On Tuesday, consumers will be able to choose an insurance company online in a health exchange that's part of the Affordable Care Act. If they're uninsured, they're required to buy coverage.
And while Republicans and Democrats have been fighting over whether the law is the best course for our nation, we are on course for the launch. President Barack Obama said the exchanges will open no matter what, even if there's a government shutdown.
Around 40 million people will be able to buy health insurance; some of them right here in Charlotte. Whether you call it the Affordable Care Act or Obamacare, the main part of the plan kicks in Oct. 1, and there are many people who aren't confident they understand the new law.
"I heard about it, but I really don't know much about it," Odyssey Shaw said. "They said like a little bit about it, but not to the point where you can really understand it."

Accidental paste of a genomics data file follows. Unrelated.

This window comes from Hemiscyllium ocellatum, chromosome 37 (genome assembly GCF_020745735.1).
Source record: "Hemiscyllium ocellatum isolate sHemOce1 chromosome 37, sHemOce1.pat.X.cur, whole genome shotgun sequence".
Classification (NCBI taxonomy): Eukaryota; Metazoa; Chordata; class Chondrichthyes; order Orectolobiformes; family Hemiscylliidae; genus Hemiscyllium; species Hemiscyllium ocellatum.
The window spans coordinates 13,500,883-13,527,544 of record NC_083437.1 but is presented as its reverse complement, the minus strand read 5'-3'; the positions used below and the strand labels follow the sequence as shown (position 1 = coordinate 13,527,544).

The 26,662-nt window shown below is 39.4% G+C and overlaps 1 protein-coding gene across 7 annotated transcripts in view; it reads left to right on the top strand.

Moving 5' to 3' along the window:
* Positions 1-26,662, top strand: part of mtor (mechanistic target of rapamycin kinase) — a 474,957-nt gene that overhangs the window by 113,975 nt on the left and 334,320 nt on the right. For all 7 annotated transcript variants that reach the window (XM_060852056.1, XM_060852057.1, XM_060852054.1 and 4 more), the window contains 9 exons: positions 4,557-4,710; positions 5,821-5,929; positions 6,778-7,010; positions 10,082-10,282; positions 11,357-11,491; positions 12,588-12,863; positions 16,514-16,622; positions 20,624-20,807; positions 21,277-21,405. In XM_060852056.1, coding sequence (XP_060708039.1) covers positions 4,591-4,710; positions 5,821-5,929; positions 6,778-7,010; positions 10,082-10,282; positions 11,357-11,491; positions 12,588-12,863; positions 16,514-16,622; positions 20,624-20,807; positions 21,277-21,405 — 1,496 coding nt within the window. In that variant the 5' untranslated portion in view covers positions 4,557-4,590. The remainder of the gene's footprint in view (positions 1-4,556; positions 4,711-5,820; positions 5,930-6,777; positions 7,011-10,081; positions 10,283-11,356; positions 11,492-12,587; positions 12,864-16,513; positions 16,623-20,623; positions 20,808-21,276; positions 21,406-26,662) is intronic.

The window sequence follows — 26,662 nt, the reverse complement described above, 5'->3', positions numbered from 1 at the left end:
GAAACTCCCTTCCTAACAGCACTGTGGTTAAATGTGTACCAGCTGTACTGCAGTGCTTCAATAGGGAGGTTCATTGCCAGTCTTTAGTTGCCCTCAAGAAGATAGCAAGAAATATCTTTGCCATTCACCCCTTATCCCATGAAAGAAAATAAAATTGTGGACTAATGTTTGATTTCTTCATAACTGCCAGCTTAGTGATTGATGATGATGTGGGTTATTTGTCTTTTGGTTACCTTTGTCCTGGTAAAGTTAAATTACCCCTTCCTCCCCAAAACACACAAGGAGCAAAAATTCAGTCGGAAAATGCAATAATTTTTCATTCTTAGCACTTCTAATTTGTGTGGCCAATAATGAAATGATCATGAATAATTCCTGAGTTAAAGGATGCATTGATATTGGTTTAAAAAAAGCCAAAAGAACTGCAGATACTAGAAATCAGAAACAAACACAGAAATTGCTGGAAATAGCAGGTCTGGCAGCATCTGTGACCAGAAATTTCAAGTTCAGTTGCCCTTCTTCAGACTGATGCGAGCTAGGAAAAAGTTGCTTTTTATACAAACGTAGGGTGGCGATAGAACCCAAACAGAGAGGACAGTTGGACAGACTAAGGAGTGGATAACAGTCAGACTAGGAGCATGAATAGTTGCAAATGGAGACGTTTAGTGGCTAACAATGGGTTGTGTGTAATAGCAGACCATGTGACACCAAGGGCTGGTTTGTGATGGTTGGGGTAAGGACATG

Shaw isn't alone. As far as the options and how to go about it, according to critics, the state hasn't been too helpful getting that information out there. In states like North Carolina, where state officials refused to run the health exchanges, the federal government will. The uninsured will be able to buy coverage online and they'll need to by January or face a penalty.
People like Carol Rice have read about the new plan. She thinks North Carolinians, who need health insurance, will track down the facts.
"I think people know if they want the information that it's out there," Rice said. "Yeah, you have to look a little harder. But with the internet, everything is there at your fingertips."
And www.healthcare.gov has been set up for just that. But will the uninsured in North Carolina sign up or face the penalty? There are many opponents to the plan, some urging people not to sign up.
In Congress, ahead of the Oct. 1 start, many Republicans have been working to try to defund the health care overhaul. Saturday, a resolution passed in the House to delay the Affordable Care Act. Obama has said he'll veto it if it gets to him.